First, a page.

The Second International Conference on Nutrition (ICN2), held in Rome in November 2014, adopted the Rome Declaration and the Framework for Action, whereby world leaders renewed their commitments to establish and implement policies aimed at eradicating malnutrition and transforming food systems to make nutritious diets available to all.
The conference confirmed the importance of fish and seafood as a source of nutrition and health for many rural and coastal communities that depend on their proteins and essential micronutrients, in particular for women of child-bearing age and young children.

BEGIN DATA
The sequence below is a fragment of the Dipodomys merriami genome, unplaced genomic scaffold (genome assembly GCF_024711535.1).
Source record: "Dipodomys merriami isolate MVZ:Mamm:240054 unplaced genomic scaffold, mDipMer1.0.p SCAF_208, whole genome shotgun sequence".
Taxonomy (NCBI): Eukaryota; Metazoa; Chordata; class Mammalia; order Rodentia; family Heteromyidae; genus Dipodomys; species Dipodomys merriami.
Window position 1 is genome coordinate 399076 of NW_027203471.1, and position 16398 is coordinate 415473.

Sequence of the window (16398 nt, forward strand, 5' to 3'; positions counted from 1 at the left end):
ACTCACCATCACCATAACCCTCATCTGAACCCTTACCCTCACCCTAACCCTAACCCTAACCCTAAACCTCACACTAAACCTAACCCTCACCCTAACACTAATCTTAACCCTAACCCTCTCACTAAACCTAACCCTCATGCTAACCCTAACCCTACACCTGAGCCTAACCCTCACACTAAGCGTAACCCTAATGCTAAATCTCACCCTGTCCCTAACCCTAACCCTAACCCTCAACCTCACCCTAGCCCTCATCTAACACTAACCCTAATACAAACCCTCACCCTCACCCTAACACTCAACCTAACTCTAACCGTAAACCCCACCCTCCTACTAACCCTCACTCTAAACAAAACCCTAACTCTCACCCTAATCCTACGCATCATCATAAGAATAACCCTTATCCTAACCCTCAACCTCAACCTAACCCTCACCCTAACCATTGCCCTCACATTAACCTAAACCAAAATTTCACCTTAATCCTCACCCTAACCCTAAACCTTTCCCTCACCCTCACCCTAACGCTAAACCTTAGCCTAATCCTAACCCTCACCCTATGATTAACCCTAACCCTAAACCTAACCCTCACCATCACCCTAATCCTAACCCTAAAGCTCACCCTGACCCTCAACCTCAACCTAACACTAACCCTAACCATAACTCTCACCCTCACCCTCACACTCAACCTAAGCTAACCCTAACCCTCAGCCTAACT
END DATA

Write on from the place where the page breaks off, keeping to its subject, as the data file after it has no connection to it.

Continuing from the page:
It stressed the unique window of opportunity that fisheries and aquaculture can provide for ICN2 follow-up towards achieving healthy diets. With this greater awareness of the sector’s important role in nutrition comes greater responsibility for how resources are managed in order to ensure nutritious and healthy diets for all the world’s citizens.
Many millennia after terrestrial food production shifted from hunter-gatherer activities to agriculture, aquatic food production has transitioned from being primarily based on capture of wild fish to culture of increasing numbers of farmed species. A milestone was reached in 2014 when the aquaculture sector’s contribution to the supply of fish for human consumption overtook that of wild-caught fish for the first time. Source: FAO. 2016.